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Our Take: CMS continues to boost telehealth through increased payments, expanded eligibility

May 11, 2020
CMS recently announced additional temporary waivers and rule changes designed to help ease access to care and assist providers during the pandemic. Among those changes are several that further expand telehealth services.

Of particular note is the agency’s decision to raise payments for telephone (audio only) provider visits. The previous reimbursement rates were roughly $14 to $41 per visit. The new rates, which are retroactive to March 1, range from about $46 to $110 per visit. With the increase, payments for these visits more closely match what CMS pays for similar office visits and outpatient care. In addition, the agency broadened the scope of services that are eligible for telephone visits to include behavioral health and patient education services.

CMS also expanded the potential for audio-only telehealth services by waiving the video requirement for certain telephone evaluation and management services. The goal is to make it easier for patients who don’t have access to, or prefer not to use, video technology to connect with their health care providers.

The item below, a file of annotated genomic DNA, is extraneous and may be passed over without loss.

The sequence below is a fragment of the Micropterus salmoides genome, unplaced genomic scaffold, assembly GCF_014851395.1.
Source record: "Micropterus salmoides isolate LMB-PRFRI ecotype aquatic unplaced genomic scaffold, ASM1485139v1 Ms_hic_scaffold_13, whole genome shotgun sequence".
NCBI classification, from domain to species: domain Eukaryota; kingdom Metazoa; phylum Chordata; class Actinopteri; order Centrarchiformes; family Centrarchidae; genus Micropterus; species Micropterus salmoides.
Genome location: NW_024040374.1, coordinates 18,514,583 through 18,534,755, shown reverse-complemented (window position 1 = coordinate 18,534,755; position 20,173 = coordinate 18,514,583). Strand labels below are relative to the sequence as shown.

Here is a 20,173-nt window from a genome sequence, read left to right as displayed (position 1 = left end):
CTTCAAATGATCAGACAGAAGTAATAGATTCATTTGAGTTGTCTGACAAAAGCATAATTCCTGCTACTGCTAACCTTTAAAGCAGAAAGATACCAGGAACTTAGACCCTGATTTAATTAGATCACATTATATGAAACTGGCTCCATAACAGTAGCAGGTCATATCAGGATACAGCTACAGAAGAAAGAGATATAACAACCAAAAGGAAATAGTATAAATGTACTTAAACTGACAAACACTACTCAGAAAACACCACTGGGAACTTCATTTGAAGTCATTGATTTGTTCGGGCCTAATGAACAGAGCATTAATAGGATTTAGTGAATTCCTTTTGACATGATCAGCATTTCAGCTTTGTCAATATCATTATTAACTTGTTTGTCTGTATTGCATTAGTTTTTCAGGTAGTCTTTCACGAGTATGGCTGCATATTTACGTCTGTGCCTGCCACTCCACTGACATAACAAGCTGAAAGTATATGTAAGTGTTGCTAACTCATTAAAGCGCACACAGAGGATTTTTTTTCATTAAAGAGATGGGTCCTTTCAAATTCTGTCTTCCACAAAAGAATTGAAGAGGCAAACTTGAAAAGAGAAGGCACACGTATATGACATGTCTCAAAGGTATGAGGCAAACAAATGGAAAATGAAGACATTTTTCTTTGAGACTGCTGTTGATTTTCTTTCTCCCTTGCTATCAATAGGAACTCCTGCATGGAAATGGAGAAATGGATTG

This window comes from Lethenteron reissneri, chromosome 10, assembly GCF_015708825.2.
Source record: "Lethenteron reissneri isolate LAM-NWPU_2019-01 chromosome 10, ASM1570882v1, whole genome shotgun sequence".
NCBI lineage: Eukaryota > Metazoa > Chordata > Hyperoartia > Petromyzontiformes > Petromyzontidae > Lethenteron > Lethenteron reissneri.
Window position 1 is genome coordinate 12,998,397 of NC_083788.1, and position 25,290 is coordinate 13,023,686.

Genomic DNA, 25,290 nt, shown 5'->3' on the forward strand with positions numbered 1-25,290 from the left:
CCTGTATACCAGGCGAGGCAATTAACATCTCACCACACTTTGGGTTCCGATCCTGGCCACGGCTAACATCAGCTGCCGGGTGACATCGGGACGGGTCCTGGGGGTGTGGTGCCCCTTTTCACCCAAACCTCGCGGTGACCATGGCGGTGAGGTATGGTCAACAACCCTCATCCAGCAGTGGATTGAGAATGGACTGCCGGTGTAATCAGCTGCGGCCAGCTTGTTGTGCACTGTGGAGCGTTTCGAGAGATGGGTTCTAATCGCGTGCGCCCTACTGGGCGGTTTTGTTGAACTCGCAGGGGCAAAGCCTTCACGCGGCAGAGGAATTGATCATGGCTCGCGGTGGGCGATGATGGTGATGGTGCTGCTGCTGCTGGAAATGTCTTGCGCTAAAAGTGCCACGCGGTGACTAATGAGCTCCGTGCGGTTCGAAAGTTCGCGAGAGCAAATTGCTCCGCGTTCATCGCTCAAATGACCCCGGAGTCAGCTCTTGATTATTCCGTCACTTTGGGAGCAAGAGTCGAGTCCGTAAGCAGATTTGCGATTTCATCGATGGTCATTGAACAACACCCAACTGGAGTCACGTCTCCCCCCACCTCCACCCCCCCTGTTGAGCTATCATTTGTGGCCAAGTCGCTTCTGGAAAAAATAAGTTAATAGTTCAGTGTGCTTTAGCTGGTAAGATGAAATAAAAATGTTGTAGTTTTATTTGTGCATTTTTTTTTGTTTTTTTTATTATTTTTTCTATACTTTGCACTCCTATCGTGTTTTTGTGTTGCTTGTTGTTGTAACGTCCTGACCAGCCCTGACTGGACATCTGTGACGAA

Another of CMS’ changes expands the types of practitioners who can provide Medicare telehealth services. Previously, the list of eligible providers was largely limited to physicians, nurse practitioners, and physician assistants. Now — at least for the duration of the pandemic — physical therapists, occupational therapists, and speech language pathologists also can provide and be reimbursed for telehealth services.

Further, hospitals can now bill for “partial hospitalization services” that hospital-based practitioners deliver remotely to Medicare patients in temporary expansion locations (including the patient’s home). These services include individual and group psychotherapy, as well as patient education.

Our Take: As we pointed out last week, increased usage of telehealth is one of the changes wrought by the pandemic that surely will continue after the outbreak subsides. The question is will CMS continue its support of this method of care, or will the agency roll back the temporary changes it has put in place?